Previous Challenge Entry (Level 4 – Masters)
Topic: Blue (10/08/09)
TITLE: An Intimate Kiss
By Debbie Roome
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The seagulls’ cries intensify and through the rushing wind, I realise someone is wailing and screaming for help. Adrenaline surges as I pound across the beach, eyes searching, heart racing. It’s a woman, stumbling across the sand, a child limp in her arms. “Help him, please!” She thrusts him towards me. “He fell in the sea! I couldn’t get him out!”
I fall on my knees, conscious that I’m bereft of my support team and the security of the ER. There’s no technology here, no one shouting code blue, no one pushing the crash cart into the cubicle.
The child’s face is dusky like the blue of the stormy ocean, his lips a mottled bruise. I shove my cell phone towards the woman. “Call 911!” The child is motionless as I check his airway, tilt his head back, feel for a pulse in his neck. This is the first time I’ve done CPR outside of a medical environment. As I press my mouth over his and pinch his nose shut, I block off thoughts of Aids and disease. Breathe, compress. My hand forces his sternum down, causing his blood to move and circulate.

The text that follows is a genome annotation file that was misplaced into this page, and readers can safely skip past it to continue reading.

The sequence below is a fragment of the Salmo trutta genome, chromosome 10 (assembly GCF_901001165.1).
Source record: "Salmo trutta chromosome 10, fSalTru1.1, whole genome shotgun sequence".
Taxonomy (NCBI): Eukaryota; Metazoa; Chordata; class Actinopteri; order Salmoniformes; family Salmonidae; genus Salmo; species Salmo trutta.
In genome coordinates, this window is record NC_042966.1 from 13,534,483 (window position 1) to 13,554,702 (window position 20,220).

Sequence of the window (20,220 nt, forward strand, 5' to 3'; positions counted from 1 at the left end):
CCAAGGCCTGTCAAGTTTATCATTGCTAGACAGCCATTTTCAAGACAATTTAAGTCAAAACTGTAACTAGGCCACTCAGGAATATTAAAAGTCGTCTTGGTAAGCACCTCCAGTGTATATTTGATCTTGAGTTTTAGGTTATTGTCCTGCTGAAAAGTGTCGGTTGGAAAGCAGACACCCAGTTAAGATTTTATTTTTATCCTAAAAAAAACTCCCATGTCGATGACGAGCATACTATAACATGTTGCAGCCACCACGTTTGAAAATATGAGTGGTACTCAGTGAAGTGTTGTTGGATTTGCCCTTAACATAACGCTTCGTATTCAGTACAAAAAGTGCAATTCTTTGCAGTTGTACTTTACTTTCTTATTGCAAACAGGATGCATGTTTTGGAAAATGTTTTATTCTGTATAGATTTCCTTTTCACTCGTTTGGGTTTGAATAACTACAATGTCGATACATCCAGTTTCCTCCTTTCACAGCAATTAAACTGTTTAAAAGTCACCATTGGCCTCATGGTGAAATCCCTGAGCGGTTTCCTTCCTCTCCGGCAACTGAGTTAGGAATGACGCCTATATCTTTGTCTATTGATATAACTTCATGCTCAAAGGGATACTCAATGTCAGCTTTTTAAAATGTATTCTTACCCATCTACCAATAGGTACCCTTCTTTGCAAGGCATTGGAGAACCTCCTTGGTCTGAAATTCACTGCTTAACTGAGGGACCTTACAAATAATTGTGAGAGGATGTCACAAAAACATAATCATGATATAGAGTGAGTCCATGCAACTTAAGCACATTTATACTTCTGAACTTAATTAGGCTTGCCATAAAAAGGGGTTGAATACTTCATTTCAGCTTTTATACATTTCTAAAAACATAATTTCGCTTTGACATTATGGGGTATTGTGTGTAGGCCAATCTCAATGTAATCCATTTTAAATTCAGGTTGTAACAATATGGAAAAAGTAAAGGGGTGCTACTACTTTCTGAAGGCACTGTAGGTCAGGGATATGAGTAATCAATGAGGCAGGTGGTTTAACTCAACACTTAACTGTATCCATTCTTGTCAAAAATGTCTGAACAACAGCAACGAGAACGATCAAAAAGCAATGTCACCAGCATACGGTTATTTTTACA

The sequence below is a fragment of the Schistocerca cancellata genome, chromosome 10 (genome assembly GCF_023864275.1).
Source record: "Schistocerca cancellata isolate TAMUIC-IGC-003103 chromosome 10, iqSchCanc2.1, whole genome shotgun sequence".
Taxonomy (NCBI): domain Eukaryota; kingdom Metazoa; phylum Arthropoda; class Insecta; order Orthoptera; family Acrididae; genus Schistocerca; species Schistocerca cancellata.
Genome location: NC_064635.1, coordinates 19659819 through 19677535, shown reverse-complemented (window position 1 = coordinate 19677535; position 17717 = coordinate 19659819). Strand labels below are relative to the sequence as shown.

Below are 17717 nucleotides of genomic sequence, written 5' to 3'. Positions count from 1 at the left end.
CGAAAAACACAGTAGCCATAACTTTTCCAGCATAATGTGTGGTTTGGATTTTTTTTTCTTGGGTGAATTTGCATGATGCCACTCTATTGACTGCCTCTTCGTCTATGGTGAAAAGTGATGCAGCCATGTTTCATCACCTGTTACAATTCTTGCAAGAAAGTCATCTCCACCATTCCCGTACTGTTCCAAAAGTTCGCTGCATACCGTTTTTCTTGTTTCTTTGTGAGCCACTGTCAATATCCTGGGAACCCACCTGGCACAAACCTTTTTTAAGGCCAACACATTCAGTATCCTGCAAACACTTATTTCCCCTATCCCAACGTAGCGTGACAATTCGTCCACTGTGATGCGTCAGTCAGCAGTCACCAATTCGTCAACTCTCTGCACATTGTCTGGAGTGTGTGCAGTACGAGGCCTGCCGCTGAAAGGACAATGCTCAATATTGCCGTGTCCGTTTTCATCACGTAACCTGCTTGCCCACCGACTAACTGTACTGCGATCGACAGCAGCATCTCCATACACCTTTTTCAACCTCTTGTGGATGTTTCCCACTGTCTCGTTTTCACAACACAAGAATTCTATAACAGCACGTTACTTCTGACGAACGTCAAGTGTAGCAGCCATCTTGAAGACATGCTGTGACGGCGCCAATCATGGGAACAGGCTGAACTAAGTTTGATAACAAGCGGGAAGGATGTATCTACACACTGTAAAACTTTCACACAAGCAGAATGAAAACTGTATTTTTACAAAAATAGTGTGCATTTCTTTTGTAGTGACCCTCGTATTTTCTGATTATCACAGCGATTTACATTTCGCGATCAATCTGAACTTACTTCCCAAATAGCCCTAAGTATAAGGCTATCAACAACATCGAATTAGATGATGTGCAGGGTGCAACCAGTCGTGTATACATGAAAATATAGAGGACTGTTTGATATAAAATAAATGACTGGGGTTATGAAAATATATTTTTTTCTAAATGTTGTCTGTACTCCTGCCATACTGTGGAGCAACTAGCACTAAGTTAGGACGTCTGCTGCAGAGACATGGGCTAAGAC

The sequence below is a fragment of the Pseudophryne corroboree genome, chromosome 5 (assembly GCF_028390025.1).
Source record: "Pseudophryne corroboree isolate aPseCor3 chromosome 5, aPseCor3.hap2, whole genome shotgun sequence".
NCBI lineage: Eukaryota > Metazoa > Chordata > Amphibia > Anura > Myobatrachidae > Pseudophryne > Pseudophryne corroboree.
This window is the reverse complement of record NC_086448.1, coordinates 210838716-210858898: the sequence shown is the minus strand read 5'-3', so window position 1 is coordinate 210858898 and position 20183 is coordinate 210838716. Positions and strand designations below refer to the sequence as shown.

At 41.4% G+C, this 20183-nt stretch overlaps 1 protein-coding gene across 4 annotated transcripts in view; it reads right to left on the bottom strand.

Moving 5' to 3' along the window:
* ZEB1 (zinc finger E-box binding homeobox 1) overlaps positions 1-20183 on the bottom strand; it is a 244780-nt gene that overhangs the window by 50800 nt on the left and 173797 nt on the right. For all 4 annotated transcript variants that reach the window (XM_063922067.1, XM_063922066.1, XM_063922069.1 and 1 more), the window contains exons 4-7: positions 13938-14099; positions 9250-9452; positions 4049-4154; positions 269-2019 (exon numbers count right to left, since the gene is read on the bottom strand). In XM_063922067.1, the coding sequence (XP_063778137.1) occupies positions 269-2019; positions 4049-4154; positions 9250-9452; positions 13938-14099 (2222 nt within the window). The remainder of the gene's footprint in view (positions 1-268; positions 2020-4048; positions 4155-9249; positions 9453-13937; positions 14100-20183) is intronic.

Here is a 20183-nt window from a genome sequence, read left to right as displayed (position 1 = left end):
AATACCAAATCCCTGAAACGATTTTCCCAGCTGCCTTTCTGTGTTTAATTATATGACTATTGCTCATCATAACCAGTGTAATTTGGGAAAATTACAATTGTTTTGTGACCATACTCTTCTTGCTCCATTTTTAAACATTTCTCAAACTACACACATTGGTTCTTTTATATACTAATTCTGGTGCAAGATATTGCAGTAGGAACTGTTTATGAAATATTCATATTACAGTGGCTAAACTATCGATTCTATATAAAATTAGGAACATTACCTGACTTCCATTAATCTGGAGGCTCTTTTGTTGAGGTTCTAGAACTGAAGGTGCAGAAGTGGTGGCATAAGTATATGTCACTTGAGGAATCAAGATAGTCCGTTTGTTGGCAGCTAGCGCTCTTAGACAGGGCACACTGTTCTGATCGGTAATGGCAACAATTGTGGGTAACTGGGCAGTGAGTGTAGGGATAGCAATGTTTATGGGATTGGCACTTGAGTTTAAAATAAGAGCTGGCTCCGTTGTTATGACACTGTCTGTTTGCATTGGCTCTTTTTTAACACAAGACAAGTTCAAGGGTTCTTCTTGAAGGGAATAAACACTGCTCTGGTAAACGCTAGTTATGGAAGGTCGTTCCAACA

The mother is wailing next to us and the rawness of her emotion urges me on. In the ER I’m shielded from this pain by glass partitions and thick curtains. Come on, boy. I breathe and compress, breathe and compress, my lips forming a seal, an intimate kiss as I pour my life into his body. You’ve got to live. Your mother needs you.
He coughs and liquid erupts, salty water and bile streaming over his chin and neck. I turn him on his side, wiping his face with my shirt. Then he’s still again, deathly blue, his finger-beds navy, eyes sunken shadows.
I suddenly want to save this child more than anything. Breathe, compress. I get the rhythm going again, pouring everything I am into his body. This is so much more personal than working in the ER. The mother is quieter now, sobbing as she watches for further signs of life.
After a couple more minutes, he coughs again and then the miracle happens. He sucks in a breath. And then another and another. I sit back on my haunches and watch as blue skin suffuses with pink. As dark shadows melt away and life returns. It’s a physical demonstration of rebirth; a child given a second chance.
In the distance, sirens howl as the mother gathers her son into her arms. He’s crying now, soft mewling sobs that blend with the circling seagulls.
I lie back in the sand, drained, exhausted, staggered at the emotions within. I poured my breath into his body and now he lives again.
After a long moment, I look up at the heavens. “Is that how it is for You?” I ask. “Is that how you feel about us?”
A small still voice whispers in my soul. “A thousand times over.”
The story is fiction but I once performed CPR on a 15 month old with no pulse or breath. After five minutes he started breathing and the pink literally washed away the blue. It changed my life forever.
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